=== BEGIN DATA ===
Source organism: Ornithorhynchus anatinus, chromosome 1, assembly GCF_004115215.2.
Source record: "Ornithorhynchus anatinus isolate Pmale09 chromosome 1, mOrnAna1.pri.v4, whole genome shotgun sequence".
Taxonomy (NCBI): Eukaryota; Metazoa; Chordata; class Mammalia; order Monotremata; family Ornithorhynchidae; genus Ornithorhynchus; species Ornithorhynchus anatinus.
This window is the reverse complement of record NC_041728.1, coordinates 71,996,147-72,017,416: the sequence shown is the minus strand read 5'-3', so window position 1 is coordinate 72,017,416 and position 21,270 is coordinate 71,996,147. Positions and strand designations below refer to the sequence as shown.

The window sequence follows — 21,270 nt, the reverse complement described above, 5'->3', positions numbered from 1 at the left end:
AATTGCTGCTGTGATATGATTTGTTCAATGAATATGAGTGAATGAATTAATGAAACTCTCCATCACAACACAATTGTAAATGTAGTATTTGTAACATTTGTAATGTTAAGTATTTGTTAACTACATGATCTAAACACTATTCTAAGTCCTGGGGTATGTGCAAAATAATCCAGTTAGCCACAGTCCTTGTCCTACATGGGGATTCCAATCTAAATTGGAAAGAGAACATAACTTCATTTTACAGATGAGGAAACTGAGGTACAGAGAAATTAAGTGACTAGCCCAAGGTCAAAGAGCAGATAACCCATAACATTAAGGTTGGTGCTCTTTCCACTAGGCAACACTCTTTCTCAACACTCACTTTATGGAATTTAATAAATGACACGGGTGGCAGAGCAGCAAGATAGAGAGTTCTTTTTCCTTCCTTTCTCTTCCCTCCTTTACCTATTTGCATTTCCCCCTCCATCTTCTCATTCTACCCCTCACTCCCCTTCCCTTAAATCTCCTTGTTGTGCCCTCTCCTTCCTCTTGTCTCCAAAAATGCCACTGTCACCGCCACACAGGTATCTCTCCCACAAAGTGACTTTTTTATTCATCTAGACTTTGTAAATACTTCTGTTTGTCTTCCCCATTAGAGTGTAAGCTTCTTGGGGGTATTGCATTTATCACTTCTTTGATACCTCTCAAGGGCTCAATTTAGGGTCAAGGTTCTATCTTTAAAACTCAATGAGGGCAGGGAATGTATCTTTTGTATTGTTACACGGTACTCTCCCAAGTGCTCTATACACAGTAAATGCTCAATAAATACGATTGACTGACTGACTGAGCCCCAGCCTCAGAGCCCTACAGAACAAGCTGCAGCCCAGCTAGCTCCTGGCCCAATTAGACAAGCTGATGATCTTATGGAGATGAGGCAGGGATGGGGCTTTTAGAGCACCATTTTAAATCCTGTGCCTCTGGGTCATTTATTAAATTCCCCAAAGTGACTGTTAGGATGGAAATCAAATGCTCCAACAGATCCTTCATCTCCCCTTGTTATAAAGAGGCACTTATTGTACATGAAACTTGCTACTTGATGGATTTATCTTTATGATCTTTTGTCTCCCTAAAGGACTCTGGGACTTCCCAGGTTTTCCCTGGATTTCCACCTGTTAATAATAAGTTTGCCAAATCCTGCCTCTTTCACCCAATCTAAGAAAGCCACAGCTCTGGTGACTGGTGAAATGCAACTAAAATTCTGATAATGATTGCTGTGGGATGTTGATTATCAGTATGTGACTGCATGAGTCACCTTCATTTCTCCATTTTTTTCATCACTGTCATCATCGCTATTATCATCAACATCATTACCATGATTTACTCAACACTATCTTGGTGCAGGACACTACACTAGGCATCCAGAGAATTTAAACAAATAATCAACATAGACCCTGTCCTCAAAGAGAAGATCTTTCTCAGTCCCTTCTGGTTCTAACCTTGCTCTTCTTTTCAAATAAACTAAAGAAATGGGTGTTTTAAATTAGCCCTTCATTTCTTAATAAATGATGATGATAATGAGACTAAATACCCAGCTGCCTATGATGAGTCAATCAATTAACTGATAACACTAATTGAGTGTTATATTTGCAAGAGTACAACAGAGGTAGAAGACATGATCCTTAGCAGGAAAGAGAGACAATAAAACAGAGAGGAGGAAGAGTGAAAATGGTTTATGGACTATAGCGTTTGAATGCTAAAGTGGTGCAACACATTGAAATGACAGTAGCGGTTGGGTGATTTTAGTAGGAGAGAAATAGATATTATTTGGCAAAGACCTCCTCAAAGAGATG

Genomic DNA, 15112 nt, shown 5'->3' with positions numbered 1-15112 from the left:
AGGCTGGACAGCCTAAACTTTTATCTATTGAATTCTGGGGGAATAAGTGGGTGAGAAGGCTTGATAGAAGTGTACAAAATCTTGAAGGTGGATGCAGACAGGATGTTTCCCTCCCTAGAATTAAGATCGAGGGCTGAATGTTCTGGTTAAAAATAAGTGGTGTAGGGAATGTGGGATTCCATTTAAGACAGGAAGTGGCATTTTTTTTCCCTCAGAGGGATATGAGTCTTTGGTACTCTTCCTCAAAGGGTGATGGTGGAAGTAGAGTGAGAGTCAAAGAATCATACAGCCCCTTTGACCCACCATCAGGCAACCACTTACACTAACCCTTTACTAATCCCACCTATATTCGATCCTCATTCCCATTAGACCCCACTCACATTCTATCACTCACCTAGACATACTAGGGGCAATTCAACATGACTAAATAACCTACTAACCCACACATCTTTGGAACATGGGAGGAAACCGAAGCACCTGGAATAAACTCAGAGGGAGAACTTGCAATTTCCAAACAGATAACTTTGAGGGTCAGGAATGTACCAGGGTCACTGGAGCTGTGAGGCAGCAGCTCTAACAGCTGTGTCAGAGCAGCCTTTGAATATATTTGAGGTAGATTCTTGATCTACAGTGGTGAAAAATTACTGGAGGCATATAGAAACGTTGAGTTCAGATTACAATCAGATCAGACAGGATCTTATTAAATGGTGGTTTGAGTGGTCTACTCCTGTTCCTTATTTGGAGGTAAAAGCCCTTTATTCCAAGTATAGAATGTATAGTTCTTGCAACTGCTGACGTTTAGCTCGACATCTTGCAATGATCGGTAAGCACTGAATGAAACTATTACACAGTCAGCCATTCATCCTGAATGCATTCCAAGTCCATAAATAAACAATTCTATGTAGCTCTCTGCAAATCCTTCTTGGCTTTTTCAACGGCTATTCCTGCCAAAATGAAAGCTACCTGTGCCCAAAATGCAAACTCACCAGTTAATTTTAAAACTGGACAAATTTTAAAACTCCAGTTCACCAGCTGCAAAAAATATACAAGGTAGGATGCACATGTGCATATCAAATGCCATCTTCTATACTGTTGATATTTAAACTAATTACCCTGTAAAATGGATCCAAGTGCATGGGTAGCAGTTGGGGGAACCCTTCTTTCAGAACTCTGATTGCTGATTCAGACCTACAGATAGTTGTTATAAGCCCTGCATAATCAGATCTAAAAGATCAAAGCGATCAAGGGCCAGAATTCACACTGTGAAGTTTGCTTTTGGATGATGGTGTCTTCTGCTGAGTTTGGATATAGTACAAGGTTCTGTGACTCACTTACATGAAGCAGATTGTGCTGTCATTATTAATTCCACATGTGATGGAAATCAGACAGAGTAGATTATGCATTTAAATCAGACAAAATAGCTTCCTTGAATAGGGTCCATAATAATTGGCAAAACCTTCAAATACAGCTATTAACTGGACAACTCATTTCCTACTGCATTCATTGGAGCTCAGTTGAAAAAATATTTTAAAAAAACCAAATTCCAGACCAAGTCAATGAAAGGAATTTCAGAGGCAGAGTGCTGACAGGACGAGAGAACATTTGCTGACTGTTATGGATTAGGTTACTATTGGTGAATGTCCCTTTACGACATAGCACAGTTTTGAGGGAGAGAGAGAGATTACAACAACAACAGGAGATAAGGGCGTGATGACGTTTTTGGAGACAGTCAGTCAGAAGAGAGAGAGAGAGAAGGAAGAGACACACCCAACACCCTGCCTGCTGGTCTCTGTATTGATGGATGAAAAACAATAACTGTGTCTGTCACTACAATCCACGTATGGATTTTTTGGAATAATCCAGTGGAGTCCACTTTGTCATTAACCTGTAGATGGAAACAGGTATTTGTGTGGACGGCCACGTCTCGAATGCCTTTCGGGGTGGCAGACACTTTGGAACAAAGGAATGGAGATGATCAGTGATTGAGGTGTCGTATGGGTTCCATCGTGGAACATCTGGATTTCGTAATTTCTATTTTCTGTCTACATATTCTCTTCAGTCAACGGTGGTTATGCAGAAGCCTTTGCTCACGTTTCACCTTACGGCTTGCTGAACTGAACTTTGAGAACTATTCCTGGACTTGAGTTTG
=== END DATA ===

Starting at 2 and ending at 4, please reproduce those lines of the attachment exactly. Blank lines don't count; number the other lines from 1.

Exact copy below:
Source record: "Ornithorhynchus anatinus isolate Pmale09 chromosome 1, mOrnAna1.pri.v4, whole genome shotgun sequence".
Taxonomy (NCBI): Eukaryota; Metazoa; Chordata; class Mammalia; order Monotremata; family Ornithorhynchidae; genus Ornithorhynchus; species Ornithorhynchus anatinus.
This window is the reverse complement of record NC_041728.1, coordinates 71,996,147-72,017,416: the sequence shown is the minus strand read 5'-3', so window position 1 is coordinate 72,017,416 and position 21,270 is coordinate 71,996,147. Positions and strand designations below refer to the sequence as shown.